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Political Paradigms

This study will discuss and analyze the ideas of Aristotle, John Locke, and Jean-Jacques Rousseau with respect to the political paradigms their philosophies represent, and the ultimate result---authoritarianism or totalitarianism---of those philosophies. The study will essentially argue that Locke's notion of the social contract, the great power of the government based on that contract, and his inclusion of the people's right to change the government (or at least a part of it) results in an authoritarian society; that Rousseau's utter disregard for the individual's rights in the face of the common good leads inevitably to totalitarianism; and that Aristotle's philosophy stands somewhere in between the two metaphors (Locke's communitarian vs. Rousseau's mechanical). Aristotle clearly believes in the common good, but his society is far from totalitarian, thus defying the typical result of the communitarian model. Instead, the result is an authoritarian leader, with Aristotle spelling out the difference between the good and bad leader.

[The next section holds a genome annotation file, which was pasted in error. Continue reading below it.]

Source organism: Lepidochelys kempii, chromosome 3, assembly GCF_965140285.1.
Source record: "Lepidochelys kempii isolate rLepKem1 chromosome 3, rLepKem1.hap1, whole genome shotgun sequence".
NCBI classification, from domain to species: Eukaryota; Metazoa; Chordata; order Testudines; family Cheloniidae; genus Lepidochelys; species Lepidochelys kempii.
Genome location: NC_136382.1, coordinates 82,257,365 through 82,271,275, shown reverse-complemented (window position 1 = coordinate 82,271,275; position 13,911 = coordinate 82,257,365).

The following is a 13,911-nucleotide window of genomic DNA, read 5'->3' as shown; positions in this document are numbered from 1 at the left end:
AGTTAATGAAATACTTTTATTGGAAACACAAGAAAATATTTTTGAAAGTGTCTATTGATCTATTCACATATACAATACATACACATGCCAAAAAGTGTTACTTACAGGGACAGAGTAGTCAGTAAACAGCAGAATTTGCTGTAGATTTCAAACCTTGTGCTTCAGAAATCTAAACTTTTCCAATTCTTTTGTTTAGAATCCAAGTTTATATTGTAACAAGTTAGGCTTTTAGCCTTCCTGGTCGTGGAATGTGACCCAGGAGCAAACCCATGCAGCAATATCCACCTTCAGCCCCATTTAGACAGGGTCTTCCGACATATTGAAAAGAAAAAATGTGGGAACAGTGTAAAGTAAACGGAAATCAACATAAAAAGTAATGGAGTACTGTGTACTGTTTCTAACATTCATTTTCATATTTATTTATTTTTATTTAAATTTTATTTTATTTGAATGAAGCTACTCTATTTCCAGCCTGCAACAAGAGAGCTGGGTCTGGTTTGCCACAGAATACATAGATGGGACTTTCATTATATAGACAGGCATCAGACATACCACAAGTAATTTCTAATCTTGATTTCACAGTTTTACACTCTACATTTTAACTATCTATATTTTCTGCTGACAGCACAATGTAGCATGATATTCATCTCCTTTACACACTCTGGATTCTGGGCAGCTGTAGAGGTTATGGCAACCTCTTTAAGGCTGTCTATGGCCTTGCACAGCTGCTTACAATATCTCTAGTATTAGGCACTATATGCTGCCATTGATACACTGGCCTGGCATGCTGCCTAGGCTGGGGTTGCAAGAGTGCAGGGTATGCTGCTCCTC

The three political philosophers, of course, do not commence from a point of advocacy for either authoritarianism or totalitarianism. Each of them, to the contrary begin from a place of idealism, aiming at what they believe to be best for both the individual and the society as a whole. Rousseau, for example, fashioning a concept of the social contract which fit the needs of the French Revolution, sought not authoritarianism but a government which functioned with as little sovereignty as possible. Rousseau wanted to respect the will of the people as the previous leaders had not, but like many other political philosophers, he did not honor the will of the people as much as he professed. He writes that "Of itself, the people always wishes [wills] the good; of itself, it does not always see it" (Barker xxxviii). Rousseau then goes on to introduce the concept and role of the powerful leader who must help th...

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Political Paradigms. (1969, December 31). In Retrieved 15:12, April 21, 2019, from